Diamondbacks acquire Tony Campana from Cubs

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After designating Tony Campana for assignment last week the Cubs have traded him to the Diamondbacks for a pair of 17-year-old pitchers named Erick Leal and Jesus Castillo.

Leal and Castillo aren’t considered significant prospects, but getting two live arms with any sort of upside for Campana is pretty solid work for the Cubs considering he’s a fairly standard fourth outfielder-type who combines elite speed and range with a poor bat.

Campana has hit .262 with a .605 OPS in 184 games as a big leaguer, which is about what you’d expect based on his minor-league track record. If he ever got a chance to play regularly he’s capable of stealing 60-plus bases, but at age 27 that’s unlikely. He’s often described as “gritty,” though, and the Diamondbacks seem intent on cornering the market there.

Hunter Pence is mashing for the Rangers

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Hunter Pence was thought to be on his way to retirement after a lackluster 2018 season with the Giants. As he entered his mid-30’s, Pence spent a considerable amount of time on the injured list, playing in 389 out of 648 possible regular season games with the Giants from 2015-18.

Pence, however, kept his career going, inking a minor league deal with the Rangers in February. He performed very well in spring training, earning a spot on the Opening Day roster. Pence hasn’t stopped hitting.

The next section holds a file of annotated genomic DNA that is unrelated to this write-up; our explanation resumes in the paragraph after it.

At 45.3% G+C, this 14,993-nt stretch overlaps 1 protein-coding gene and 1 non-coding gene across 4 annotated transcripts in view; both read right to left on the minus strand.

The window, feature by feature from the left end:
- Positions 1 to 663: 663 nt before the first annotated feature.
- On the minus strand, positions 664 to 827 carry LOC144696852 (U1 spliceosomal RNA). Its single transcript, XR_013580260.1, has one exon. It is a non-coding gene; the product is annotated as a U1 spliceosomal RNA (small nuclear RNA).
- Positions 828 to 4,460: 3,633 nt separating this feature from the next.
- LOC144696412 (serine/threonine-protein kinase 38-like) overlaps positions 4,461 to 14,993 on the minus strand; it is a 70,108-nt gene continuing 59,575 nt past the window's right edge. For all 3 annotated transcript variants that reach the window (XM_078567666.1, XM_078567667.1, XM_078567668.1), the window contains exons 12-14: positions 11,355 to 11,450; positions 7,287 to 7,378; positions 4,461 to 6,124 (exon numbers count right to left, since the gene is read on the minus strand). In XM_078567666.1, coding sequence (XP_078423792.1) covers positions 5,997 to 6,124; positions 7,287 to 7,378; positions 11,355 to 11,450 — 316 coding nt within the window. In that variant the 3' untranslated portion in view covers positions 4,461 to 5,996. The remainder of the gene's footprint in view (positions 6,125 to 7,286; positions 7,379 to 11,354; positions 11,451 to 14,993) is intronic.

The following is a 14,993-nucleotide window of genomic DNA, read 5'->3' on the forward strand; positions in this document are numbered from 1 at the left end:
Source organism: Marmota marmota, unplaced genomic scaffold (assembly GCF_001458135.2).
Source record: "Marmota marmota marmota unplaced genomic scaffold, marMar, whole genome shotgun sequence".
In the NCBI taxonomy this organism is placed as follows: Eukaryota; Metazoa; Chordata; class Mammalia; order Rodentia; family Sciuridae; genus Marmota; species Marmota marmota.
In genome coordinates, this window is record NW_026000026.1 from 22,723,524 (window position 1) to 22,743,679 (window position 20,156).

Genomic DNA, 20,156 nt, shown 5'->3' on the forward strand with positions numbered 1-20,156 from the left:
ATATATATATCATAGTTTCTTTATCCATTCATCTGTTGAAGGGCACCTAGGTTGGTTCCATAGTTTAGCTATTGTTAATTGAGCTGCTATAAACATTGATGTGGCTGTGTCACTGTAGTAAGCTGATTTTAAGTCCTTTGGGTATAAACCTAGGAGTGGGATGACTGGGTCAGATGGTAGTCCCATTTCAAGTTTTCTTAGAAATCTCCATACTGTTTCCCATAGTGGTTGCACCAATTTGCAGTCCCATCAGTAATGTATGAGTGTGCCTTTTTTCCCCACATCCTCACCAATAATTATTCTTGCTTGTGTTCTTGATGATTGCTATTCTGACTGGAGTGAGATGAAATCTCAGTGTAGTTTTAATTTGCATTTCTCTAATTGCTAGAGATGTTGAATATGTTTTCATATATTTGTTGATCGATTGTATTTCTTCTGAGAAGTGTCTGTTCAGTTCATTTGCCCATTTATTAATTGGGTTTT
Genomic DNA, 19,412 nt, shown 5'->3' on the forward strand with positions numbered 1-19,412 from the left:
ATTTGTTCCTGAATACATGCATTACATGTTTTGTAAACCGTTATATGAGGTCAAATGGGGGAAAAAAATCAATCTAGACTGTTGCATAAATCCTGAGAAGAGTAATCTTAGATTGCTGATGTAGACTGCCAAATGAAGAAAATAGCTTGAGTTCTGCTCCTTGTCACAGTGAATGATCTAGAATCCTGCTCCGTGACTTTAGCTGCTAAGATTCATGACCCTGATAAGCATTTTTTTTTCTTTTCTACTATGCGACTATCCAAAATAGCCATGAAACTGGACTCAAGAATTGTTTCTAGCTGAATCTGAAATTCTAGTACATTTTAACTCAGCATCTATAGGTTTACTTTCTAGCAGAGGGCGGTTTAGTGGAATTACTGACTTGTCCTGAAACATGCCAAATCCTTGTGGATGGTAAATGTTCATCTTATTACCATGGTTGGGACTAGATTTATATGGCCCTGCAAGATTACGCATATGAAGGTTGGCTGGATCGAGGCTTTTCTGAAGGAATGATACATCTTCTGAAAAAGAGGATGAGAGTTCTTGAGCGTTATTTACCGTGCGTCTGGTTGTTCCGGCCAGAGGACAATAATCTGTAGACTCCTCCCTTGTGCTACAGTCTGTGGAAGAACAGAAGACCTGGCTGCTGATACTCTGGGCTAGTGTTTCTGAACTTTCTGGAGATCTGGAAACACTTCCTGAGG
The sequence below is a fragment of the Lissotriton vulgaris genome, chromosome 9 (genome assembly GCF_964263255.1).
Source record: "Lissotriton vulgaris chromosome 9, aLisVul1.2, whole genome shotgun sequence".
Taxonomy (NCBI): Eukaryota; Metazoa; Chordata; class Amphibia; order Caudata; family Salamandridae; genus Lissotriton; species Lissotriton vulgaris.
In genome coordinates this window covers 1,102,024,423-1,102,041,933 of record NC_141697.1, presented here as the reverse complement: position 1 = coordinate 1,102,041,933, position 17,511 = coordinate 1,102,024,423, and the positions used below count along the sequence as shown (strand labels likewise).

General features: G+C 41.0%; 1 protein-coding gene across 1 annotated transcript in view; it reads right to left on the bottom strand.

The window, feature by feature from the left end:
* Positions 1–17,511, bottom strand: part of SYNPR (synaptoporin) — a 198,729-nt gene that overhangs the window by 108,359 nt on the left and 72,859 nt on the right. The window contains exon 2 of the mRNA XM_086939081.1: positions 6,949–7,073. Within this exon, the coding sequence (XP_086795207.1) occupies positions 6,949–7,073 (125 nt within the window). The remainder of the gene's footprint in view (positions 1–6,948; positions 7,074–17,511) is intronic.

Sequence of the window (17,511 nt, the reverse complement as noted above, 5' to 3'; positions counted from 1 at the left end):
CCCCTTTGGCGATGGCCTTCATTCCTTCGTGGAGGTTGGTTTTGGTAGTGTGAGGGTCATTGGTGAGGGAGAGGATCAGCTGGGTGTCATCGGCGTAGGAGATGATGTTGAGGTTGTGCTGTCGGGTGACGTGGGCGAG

Entering Monday night’s game against the Mariners, Pence was batting .299/.358/.619 with eight home runs and 28 RBI in 109 plate appearances, mostly as a DH. Statcast agrees that Pence has been mashing the ball. He has an average exit velocity of 93.3 MPH this season, which would obliterate his marks in each of the previous four seasons since Statcast became a thing. His career average exit velocity is 89.8 MPH. He has “barreled” the ball 10.4 percent of the time, well above his 6.2 percent average.

What Pence did to a baseball in the seventh inning of Monday’s game, then, shouldn’t come as a surprise.

That’s No. 9 on the year for Pence. Statcast measured it at 449 feet and 108.3 MPH off the bat. Not only is Pence not retired, he may be a lucrative trade chip for the Rangers leading up to the trade deadline at the end of July.